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Method to Your Greatness: The 4 Stages of the Inbound Marketing Funnel

Mar 2, '16 / by Mark Loehrke


If you’re like most business owners, you probably spend more time looking for new customers than you do focusing on what you do best.

Wouldn’t it be great if customers were looking for you instead?

If that sounds like wishful thinking (or, less generously, cuckoo talk), you may want to consider the power of the inbound marketing funnel.

As the name suggests, inbound is the art and science of reconfiguring your marketing efforts to make your business so attractive from an SEO and content perspective that customers seek you out instead of the other way around.

This type of marketing is centered on creating marketing that people love. It's guided by the four main stages of the inbound marketing methodology to help turn strangers into promoters:


It starts by attracting new visitors to your site. Sure, you could try to do that with traditional outbound marketing methods such as intrusive advertisements or spam emails, but with the customer-centric inbound methodology, it’s more about having a dialogue with your visitors than shouting at them.

The secret here is an optimized website, one rich in the kinds of keywords that your potential customers are probably already searching for.

Related Content: Why a HubSpot Website Is Your Best Marketing Tool

Those keywords are best put to use in great content like educational blog posts that help answer the questions or provide the solutions for which your target audience is looking. And if they don’t find you by search, maybe they’ll notice your terrific content as a result of your ambitious social media outreach.     


You’ve attracted visitors to your website! Great! Now what? Now it’s time to turn those new visitors into leads by getting their contact information.

Of course, most savvy Internet users (and who’s savvier than someone who came to your site?) know better than to just hand out their email address or phone number without getting something in return.

Fortunately, as a budding inbound marketer, you’re prepared with the right offer on a well-designed landing page, form or call-to-action. A great eBook, an insightful whitepaper or a helpful tip sheet – particularly when aligned with the specific content that a visitor came to your site to read – can be a perfect way to get the contact information you need to transform that visitor into a lead.


Leads are wonderful, but customers pay the bills. Working under the auspices of inbound marketing, you purposely avoided mentioning your own attributes in the early stages of attracting and converting, but finally it’s your time to shine.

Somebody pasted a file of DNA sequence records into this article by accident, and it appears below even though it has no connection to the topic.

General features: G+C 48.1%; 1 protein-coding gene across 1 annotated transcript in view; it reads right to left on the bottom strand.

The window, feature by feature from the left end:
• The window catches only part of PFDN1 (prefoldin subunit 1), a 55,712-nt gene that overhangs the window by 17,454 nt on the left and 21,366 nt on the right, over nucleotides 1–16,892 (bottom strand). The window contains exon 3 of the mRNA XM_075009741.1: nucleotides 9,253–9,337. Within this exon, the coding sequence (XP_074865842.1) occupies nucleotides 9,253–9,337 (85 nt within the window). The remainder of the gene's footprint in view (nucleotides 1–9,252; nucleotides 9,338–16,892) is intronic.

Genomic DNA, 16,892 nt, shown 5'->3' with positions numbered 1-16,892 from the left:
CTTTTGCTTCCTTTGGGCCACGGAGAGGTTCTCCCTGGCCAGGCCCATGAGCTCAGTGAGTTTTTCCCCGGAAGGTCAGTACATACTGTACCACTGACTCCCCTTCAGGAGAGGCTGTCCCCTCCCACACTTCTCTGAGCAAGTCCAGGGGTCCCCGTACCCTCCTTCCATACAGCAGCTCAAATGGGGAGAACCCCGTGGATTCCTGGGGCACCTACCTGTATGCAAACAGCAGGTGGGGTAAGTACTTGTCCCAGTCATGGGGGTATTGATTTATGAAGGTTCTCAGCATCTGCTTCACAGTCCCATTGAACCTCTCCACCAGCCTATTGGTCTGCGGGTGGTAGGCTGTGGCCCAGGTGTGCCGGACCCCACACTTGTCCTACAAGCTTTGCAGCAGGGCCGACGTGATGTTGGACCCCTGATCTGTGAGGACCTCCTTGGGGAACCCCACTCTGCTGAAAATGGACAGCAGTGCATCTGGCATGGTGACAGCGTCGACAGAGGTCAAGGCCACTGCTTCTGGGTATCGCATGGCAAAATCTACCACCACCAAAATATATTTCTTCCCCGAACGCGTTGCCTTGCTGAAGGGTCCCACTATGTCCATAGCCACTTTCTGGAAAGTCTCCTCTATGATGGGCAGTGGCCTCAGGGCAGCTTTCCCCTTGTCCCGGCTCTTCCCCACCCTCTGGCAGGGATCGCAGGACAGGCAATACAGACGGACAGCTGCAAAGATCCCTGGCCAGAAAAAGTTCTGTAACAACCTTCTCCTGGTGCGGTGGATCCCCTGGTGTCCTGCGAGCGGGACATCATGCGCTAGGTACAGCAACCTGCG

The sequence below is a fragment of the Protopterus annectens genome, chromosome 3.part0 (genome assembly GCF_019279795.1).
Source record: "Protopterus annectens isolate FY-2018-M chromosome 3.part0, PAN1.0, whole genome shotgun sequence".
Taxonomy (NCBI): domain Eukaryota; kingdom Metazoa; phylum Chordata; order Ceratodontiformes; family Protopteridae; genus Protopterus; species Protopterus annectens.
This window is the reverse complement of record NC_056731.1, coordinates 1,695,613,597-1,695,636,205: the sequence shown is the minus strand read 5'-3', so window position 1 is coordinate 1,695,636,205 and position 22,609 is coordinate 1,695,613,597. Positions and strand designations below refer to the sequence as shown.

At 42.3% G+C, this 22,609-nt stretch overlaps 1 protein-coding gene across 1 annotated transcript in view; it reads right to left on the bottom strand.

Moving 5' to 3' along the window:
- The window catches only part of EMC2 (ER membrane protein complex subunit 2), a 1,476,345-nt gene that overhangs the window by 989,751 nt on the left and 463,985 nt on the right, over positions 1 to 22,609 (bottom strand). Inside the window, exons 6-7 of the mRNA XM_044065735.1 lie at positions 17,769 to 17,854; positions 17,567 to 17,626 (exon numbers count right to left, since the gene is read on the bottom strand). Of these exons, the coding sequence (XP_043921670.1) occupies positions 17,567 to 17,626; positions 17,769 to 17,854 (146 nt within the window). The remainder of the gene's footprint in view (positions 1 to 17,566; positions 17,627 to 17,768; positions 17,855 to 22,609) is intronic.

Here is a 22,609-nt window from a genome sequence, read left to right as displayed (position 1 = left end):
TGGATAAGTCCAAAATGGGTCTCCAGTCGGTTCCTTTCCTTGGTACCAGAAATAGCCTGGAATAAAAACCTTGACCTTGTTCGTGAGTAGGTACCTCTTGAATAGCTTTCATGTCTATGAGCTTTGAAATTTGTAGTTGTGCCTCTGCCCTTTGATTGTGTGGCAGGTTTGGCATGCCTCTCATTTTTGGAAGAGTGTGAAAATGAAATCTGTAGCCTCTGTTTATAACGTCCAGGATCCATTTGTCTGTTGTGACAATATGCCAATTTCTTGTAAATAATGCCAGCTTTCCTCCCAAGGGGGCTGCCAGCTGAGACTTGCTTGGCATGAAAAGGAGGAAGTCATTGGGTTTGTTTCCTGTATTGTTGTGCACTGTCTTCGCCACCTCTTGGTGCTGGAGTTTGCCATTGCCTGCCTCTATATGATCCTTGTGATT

Now that they know what an expert you are based on your blog content and maybe a whitepaper, your visitors will surely want to know how you can help them solve their problems and build their businesses.

Capitalize on this with a targeted email strategy that drills down to the specifics of how you can put your expertise into action to help fulfill their vision.

But email is kind of old-fashioned, right? That’s one of the hallmarks of inbound marketing – it’s not about trashing everything to do with traditional marketing; it’s just a matter of reconfiguring some of the same elements into a better, more holistic relationship between marketer and customer.   


The fourth and final stage of the inbound marketing methodology may sound like a simple warm-and-fuzzy aspiration, but it’s actually crucial to your ultimate success as an inbound marketer. You’re not just looking for satisfied customers (although you certainly want that), you’re looking for delighted customers, the kind who are so thrilled by your combination of content and context that they become promoters of the products and services they love.   

How do you delight customers?

  • Solve problems
  • Provide recommendations
  • Be yourself

This doesn’t happen easily and it doesn’t happen overnight. Promoters become promoters because they’re delighted and engaged on an ongoing basis, and that takes work and dedication.

Fortunately, the inbound philosophy is designed specifically to allow you to pay more attention to your ongoing relationships by freeing up much of the time and resources you might have spent trying to acquire those customers in the first place.

While there’s much more to inbound marketing, these four stages form the backbone of the inbound marketing methodology. In coming blog posts, you’ll read more about these stages and the specifics of executing within them. You’ll also discover key elements such as buyer personas and the buyer’s journeys to help you better understand who you’re trying to reach and why.

Before you know it, your customers will be seeking you out!

How does your marketing stack up?




Topics: Strategy

Mark Loehrke
Written by Mark Loehrke

Throughout my career, I've covered a huge range of topics – from asset-liability management to up-and-coming jazz artists. I know what it takes to sell an idea, and I write content that informs and entertains in equal measure.

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